When I watch my 2.5 year old going about his day, it's a bit like watching my own thought processes happening as a live show - he doesn't need to keep them hidden because people expect children to be crazy. Anything that pops into his head comes straight out of his mouth, with accompanying actions and random dancing thrown in for effect. He'll suddenly grab my face and forcefully kiss me until it hurts, or throw whatever's in his hand across the room, or throw himself off the furniture whilst visibly gritting his teeth and growling. As I write I'm watching him eating cereal and doing what looks like lunges across the room. He's definitely my boy. 

Finally on to the third prong. BPD has been described to me as a condition with a genetic basis in the brain's make up, plus early experiences that combine so that whilst your IQ develops as normal (and sometimes more than normal, although I'm not claiming this applies to me even for a second), your emotional intelligence is stunted and you get sort of stuck around the time those experiences happen. I'd estimate that I'm between 9 and 12, and I spend a lot of time reminiscing about this time and trying to recreate things in my environment that remind me of then - which at the time I swore blind I'd never do. Even though it was an emotionally painful time, it feels increasingly more comfortable with age. 

Maybe the 90s is fashionable now, but it'll move on to another decade soon enough and I'll still be wearing Cobain cardigans and listening to Brian Molko's plaintiff serenades, re-feeling everything I felt about life and the world when I first heard it. I remember what pyjamas I got for Christmas in 1993 with the rabbits printed on them and pink (I hate pink) trim, and the CD walkman I got in 1998 with a Marilyn Manson's 'Mechanical Animals' CD. I spent the whole day blocking out my family with it, plugging the music directly into my brain and shutting out the background sounds. This is how I experience it - when I listen to something through headphones it sounds like it's coming from inside my head. Brian's words were my thoughts. The music becomes not music - instead it becomes silence. This one is probably especially hard to relate to; it sort of takes over the job of the aforementioned deactivated bit of brain that should be feeling so I no longer 'hear' the music, it's become a cognitive process. 

After I do this I can't stand having to come back into the world where there's just so much distraction and noise coming from everything. If anyone reading this has access to an MRI machine I will gladly offer myself up to know what is actually happening with my biology when this happens - it could be the key to so many unanswered questions.

I still use music to block out feelings that get out of control and often it really helps. I have to continually come up with ways to control my emotions because my brain doesn't have the wherewithal to do it for me, and these things can become obsessions themselves. Every time I get a new one I believe it's the answer I've been looking for, and then it stops working and I have to move on. Often they have rigid routines attached to them. Some of the ones I can think of right now are going to the gym (always the same calories burned on the same machines in the same order), making soup, dehydrating fruit, ASMR, buying stuff... and yes I know many people have similar coping mechanisms. The difference is that I cycle through them in a way I don't see others doing. And I can just change without warning - I'll suddenly feel like doing something else having been seemingly controlled by the previous activity to the point of shutting out anything else. For months I had a strict cooking routine which stopped me taking part in any kind of social activity in the evenings. Then one day I just didn't have any dinner.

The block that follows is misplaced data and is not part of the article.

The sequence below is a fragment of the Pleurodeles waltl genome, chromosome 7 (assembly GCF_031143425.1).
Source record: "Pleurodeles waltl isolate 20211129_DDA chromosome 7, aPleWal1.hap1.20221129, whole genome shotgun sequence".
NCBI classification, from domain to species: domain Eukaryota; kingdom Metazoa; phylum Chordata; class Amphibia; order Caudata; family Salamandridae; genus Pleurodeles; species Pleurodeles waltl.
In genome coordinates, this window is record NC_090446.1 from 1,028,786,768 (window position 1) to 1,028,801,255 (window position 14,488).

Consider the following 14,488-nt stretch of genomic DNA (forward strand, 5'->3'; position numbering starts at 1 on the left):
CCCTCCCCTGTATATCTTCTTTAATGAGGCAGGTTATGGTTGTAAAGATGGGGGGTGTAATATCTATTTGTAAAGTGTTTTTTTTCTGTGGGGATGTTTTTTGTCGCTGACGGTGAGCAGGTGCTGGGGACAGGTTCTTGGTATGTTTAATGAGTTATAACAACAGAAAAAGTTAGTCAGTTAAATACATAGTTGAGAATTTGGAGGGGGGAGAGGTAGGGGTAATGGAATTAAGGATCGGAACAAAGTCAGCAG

There have been times when my emotions have become so huge and scary that I've shut down completely, but it's not a conscious choice. My brain simply can't carry on trying regulate something so all-consuming so it shuts down the parts responsible for feeling and I'm left not feeling anything. That includes joy, or pleasure of any kind. I can't even feel love when this happens. Anger is the only thing that gets through and nobody seems to know why that is. I react with anger every time I perceive an injustice, or something unfair, and it doesn't even need to be happening to me to trigger it. I can get angry on behalf of complete strangers. This state of emotional shutdown can last for years at a time. Sometimes therapy is required to relearn how to feel. Sounds ridiculous, doesn't it. 

It's not easy to keep all of this in check; It actually hurts a bit sometimes - the kind of pain you get when you have restless legs and you're trying not to move them. I enjoy the anger because being numb is horrible. Funny, considering that being numb to pain is usually so desirable. Anaesthetic is nice and people seem to want it mostly. 

The result of this trident of a disorder? Feeling is painful. Not feeling is horrible. Not being able to remember what you were not feeling? Well that's worst of all.


Anonymous said…
This is the first blog I have ever read from beginning to end without wishing that I hadn't. I just stumbled across it while I was supposed to be writing a book or something... I hate most people's writing unless it's in the form of a book. I can never get further than the first paragraph without feeling frustrated at how bad they are at writing or how boring their content is. This is well written and I can relate to almost every single word of it. I am happy to have finally found a blog that I don't think is complete bollocks.
Thanks Laura, I like the irony of this particular blog post being part of your procrastination too ;)